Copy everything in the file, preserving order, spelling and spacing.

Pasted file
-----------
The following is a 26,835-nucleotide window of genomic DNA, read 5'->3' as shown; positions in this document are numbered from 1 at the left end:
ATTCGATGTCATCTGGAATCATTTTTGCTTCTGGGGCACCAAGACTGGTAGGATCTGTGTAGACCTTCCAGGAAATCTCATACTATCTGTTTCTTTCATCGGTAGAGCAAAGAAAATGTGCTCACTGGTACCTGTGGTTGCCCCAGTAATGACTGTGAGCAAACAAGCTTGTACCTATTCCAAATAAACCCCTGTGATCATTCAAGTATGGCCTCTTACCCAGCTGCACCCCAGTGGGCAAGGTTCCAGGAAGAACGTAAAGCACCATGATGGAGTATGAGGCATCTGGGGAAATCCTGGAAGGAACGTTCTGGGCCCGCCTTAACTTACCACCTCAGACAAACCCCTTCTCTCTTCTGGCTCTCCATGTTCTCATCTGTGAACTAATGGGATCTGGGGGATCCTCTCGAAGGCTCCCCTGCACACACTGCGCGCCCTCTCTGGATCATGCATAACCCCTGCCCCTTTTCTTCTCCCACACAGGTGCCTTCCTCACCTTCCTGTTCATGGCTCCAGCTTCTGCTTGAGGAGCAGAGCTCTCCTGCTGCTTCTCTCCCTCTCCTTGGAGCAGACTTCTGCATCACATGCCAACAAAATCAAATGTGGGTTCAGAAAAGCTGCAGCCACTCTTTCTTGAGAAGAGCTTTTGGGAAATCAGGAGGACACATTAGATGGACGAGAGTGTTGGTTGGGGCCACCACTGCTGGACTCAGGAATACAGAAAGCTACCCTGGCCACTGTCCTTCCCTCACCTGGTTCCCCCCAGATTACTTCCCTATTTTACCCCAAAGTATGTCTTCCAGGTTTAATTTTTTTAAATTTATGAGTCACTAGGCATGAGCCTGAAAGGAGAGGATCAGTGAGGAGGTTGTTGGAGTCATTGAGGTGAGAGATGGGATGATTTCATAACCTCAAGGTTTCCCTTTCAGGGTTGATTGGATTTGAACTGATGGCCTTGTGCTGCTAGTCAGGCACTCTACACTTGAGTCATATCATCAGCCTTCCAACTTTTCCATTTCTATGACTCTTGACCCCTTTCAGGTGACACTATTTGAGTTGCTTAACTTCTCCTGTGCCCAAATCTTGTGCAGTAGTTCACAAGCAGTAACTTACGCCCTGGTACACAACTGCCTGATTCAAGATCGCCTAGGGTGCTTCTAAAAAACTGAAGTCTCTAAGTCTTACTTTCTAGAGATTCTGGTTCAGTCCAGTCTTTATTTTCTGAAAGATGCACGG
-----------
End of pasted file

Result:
The following is a 26,835-nucleotide window of genomic DNA, read 5'->3' as shown; positions in this document are numbered from 1 at the left end:
ATTCGATGTCATCTGGAATCATTTTTGCTTCTGGGGCACCAAGACTGGTAGGATCTGTGTAGACCTTCCAGGAAATCTCATACTATCTGTTTCTTTCATCGGTAGAGCAAAGAAAATGTGCTCACTGGTACCTGTGGTTGCCCCAGTAATGACTGTGAGCAAACAAGCTTGTACCTATTCCAAATAAACCCCTGTGATCATTCAAGTATGGCCTCTTACCCAGCTGCACCCCAGTGGGCAAGGTTCCAGGAAGAACGTAAAGCACCATGATGGAGTATGAGGCATCTGGGGAAATCCTGGAAGGAACGTTCTGGGCCCGCCTTAACTTACCACCTCAGACAAACCCCTTCTCTCTTCTGGCTCTCCATGTTCTCATCTGTGAACTAATGGGATCTGGGGGATCCTCTCGAAGGCTCCCCTGCACACACTGCGCGCCCTCTCTGGATCATGCATAACCCCTGCCCCTTTTCTTCTCCCACACAGGTGCCTTCCTCACCTTCCTGTTCATGGCTCCAGCTTCTGCTTGAGGAGCAGAGCTCTCCTGCTGCTTCTCTCCCTCTCCTTGGAGCAGACTTCTGCATCACATGCCAACAAAATCAAATGTGGGTTCAGAAAAGCTGCAGCCACTCTTTCTTGAGAAGAGCTTTTGGGAAATCAGGAGGACACATTAGATGGACGAGAGTGTTGGTTGGGGCCACCACTGCTGGACTCAGGAATACAGAAAGCTACCCTGGCCACTGTCCTTCCCTCACCTGGTTCCCCCCAGATTACTTCCCTATTTTACCCCAAAGTATGTCTTCCAGGTTTAATTTTTTTAAATTTATGAGTCACTAGGCATGAGCCTGAAAGGAGAGGATCAGTGAGGAGGTTGTTGGAGTCATTGAGGTGAGAGATGGGATGATTTCATAACCTCAAGGTTTCCCTTTCAGGGTTGATTGGATTTGAACTGATGGCCTTGTGCTGCTAGTCAGGCACTCTACACTTGAGTCATATCATCAGCCTTCCAACTTTTCCATTTCTATGACTCTTGACCCCTTTCAGGTGACACTATTTGAGTTGCTTAACTTCTCCTGTGCCCAAATCTTGTGCAGTAGTTCACAAGCAGTAACTTACGCCCTGGTACACAACTGCCTGATTCAAGATCGCCTAGGGTGCTTCTAAAAAACTGAAGTCTCTAAGTCTTACTTTCTAGAGATTCTGGTTCAGTCCAGTCTTTATTTTCTGAAAGATGCACGG